While this week’s Board of Director’s meeting is not the main event and there is still plenty of time for it to change, in all likelihood what is adopted will look very close to the steering committee’s proposed model and it will happen in August. Anything else, including major changes or a delay, will almost certainly result in a new NCAA division or exit of the five conferences from the NCAA. That is also not out of the question, but the safe bet is that this model will be adopted more or less wholesale.
After nine months of discussion and speculation about what the new Division I might look like, we now have it. That discussion and speculation can move on to what it means. It is a guarantee that you will hear that this change will “ensure the long-term health of Division I” or words to a similar effect. Stability for 50 or 100 years may be mentioned. But history shows that these governance reforms come around every 5–8 years. Not coincidentally, the next round of TV deals will be on the horizon about that time. So when considering the effect of these changes, that is the appropriate time frame, a time frame which can only be accelerated by outside influences.
The elements of this governance model all combine to make it very unlikely that the major conferences will leave the NCAA. Even the least charitable view of the NCAA still provides a lot of value for the big athletic departments. The NCAA is an effective shield from criticism, provides services the major conferences would need to recreate, and is a convenient vehicle for resolving or adapting to the various external challenges to the collegiate athletics model.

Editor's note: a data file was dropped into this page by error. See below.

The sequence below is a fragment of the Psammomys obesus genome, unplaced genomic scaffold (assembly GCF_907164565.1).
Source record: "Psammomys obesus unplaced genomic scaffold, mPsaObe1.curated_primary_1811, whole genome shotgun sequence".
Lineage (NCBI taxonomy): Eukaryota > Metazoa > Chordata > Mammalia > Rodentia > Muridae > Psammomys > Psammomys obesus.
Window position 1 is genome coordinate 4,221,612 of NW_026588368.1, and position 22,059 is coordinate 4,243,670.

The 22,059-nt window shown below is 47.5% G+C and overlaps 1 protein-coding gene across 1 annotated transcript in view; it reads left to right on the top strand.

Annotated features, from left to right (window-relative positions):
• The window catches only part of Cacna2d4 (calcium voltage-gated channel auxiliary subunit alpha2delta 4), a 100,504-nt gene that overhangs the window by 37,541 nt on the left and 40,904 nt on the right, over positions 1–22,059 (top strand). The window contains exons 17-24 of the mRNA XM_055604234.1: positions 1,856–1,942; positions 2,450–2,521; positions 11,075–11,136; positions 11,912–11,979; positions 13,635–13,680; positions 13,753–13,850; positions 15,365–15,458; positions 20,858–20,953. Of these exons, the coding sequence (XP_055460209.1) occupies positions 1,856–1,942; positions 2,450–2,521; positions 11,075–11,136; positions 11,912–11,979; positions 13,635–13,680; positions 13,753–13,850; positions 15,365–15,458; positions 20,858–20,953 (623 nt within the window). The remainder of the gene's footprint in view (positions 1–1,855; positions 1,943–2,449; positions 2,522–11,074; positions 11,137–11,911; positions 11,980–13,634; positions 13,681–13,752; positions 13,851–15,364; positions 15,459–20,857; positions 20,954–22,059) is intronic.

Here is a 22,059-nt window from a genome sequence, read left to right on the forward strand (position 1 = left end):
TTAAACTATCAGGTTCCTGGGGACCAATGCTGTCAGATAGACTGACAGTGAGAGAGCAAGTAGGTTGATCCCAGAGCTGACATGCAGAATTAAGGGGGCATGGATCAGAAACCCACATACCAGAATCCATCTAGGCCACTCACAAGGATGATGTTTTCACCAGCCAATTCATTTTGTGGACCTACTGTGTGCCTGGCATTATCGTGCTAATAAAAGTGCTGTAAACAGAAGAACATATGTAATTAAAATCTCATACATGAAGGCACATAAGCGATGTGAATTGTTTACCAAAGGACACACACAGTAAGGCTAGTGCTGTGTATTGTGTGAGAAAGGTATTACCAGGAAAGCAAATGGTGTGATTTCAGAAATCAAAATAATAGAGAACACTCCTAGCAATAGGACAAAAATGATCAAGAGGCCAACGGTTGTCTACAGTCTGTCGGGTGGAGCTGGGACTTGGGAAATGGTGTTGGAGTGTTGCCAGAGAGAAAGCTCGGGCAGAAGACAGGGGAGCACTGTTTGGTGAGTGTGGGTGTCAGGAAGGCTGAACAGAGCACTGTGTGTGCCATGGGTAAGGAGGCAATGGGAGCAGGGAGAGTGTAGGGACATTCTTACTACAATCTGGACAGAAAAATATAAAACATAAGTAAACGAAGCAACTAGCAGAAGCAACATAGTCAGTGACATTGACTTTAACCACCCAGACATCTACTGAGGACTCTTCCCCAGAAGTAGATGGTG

Likewise, these same changes made it equally unlikely that the major conferences will seek to form a new Division within the NCAA. The big schools got more or less everything they asked for and are in a position to exert even more influence over Division I than they did previously (which was already a lot more than they claimed). A new Division or association also throws into sharp relief the divide between the haves and the have-mores, which is currently masked by the presence of the have-nots.
But the membership of Division I is likely to get smaller over the next round or two of governance reform after this one (i.e. in 7–15 years). And if the big schools are not leaving Division I, the only alternative is some or all of the smaller programs will be on the way out. The reason is two-fold. First, smaller schools will increasingly be frozen out of the legislative process. And second, the big schools will be eventually be motivated to demand that everyone play by their rules.
Starting this fall, there will immediately be no way for smaller conferences to legislate or even propose rules either for themselves or the entire Division I membership in a number of areas. Rules are split into three categories: those reserved for autonomous decision-making by the five-conferences, academic issues controlled by the Board of Directors, and everything else which is under shared governance. But there is no mechanism for the smaller conferences to propose rules outside of the shared governance areas. Permissive rules adopted by the five conferences are Division I rules that apply to every institution unless conferences pass more restrictive conference rules. The only time smaller conferences get a say in any of the autonomous areas even for rules which apply to them is when voting to adopt actionable proposals passed by the five-conferences.